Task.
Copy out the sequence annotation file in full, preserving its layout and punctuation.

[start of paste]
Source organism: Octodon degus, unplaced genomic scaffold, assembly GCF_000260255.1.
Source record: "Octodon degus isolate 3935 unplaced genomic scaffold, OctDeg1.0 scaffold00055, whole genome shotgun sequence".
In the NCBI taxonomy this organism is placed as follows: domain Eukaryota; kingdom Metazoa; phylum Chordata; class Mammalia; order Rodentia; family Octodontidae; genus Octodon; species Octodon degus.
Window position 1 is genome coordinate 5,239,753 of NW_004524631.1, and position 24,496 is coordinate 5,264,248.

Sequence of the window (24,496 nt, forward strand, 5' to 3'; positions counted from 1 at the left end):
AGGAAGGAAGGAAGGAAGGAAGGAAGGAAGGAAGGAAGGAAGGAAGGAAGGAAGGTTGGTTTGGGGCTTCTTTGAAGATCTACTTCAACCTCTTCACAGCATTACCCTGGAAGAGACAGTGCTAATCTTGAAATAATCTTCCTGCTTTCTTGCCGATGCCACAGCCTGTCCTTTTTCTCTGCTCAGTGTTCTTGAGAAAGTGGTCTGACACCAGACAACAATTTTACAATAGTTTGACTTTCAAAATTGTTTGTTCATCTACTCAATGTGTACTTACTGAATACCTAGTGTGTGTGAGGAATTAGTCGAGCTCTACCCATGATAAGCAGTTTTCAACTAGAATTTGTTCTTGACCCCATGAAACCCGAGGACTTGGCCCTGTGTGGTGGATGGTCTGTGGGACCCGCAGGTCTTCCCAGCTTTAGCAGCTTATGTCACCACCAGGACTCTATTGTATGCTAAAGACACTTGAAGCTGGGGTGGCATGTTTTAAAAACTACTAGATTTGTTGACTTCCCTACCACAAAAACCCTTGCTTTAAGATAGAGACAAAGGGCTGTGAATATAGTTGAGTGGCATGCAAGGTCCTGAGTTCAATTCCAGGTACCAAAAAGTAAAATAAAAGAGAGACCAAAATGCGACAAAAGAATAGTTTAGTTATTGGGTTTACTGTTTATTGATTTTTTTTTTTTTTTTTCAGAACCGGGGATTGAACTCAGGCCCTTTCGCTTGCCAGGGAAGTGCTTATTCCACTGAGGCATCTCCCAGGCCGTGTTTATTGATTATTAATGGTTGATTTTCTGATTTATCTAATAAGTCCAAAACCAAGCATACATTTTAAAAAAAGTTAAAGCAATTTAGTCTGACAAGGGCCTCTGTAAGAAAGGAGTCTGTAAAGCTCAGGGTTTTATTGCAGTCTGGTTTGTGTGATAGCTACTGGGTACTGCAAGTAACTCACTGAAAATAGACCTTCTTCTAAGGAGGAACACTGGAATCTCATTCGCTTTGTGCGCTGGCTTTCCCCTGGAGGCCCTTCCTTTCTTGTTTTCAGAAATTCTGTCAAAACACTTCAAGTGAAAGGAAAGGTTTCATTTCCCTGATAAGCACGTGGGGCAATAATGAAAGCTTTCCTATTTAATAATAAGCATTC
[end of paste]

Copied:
Source organism: Octodon degus, unplaced genomic scaffold, assembly GCF_000260255.1.
Source record: "Octodon degus isolate 3935 unplaced genomic scaffold, OctDeg1.0 scaffold00055, whole genome shotgun sequence".
In the NCBI taxonomy this organism is placed as follows: domain Eukaryota; kingdom Metazoa; phylum Chordata; class Mammalia; order Rodentia; family Octodontidae; genus Octodon; species Octodon degus.
Window position 1 is genome coordinate 5,239,753 of NW_004524631.1, and position 24,496 is coordinate 5,264,248.

Sequence of the window (24,496 nt, forward strand, 5' to 3'; positions counted from 1 at the left end):
AGGAAGGAAGGAAGGAAGGAAGGAAGGAAGGAAGGAAGGAAGGAAGGAAGGAAGGTTGGTTTGGGGCTTCTTTGAAGATCTACTTCAACCTCTTCACAGCATTACCCTGGAAGAGACAGTGCTAATCTTGAAATAATCTTCCTGCTTTCTTGCCGATGCCACAGCCTGTCCTTTTTCTCTGCTCAGTGTTCTTGAGAAAGTGGTCTGACACCAGACAACAATTTTACAATAGTTTGACTTTCAAAATTGTTTGTTCATCTACTCAATGTGTACTTACTGAATACCTAGTGTGTGTGAGGAATTAGTCGAGCTCTACCCATGATAAGCAGTTTTCAACTAGAATTTGTTCTTGACCCCATGAAACCCGAGGACTTGGCCCTGTGTGGTGGATGGTCTGTGGGACCCGCAGGTCTTCCCAGCTTTAGCAGCTTATGTCACCACCAGGACTCTATTGTATGCTAAAGACACTTGAAGCTGGGGTGGCATGTTTTAAAAACTACTAGATTTGTTGACTTCCCTACCACAAAAACCCTTGCTTTAAGATAGAGACAAAGGGCTGTGAATATAGTTGAGTGGCATGCAAGGTCCTGAGTTCAATTCCAGGTACCAAAAAGTAAAATAAAAGAGAGACCAAAATGCGACAAAAGAATAGTTTAGTTATTGGGTTTACTGTTTATTGATTTTTTTTTTTTTTTTTCAGAACCGGGGATTGAACTCAGGCCCTTTCGCTTGCCAGGGAAGTGCTTATTCCACTGAGGCATCTCCCAGGCCGTGTTTATTGATTATTAATGGTTGATTTTCTGATTTATCTAATAAGTCCAAAACCAAGCATACATTTTAAAAAAAGTTAAAGCAATTTAGTCTGACAAGGGCCTCTGTAAGAAAGGAGTCTGTAAAGCTCAGGGTTTTATTGCAGTCTGGTTTGTGTGATAGCTACTGGGTACTGCAAGTAACTCACTGAAAATAGACCTTCTTCTAAGGAGGAACACTGGAATCTCATTCGCTTTGTGCGCTGGCTTTCCCCTGGAGGCCCTTCCTTTCTTGTTTTCAGAAATTCTGTCAAAACACTTCAAGTGAAAGGAAAGGTTTCATTTCCCTGATAAGCACGTGGGGCAATAATGAAAGCTTTCCTATTTAATAATAAGCATTC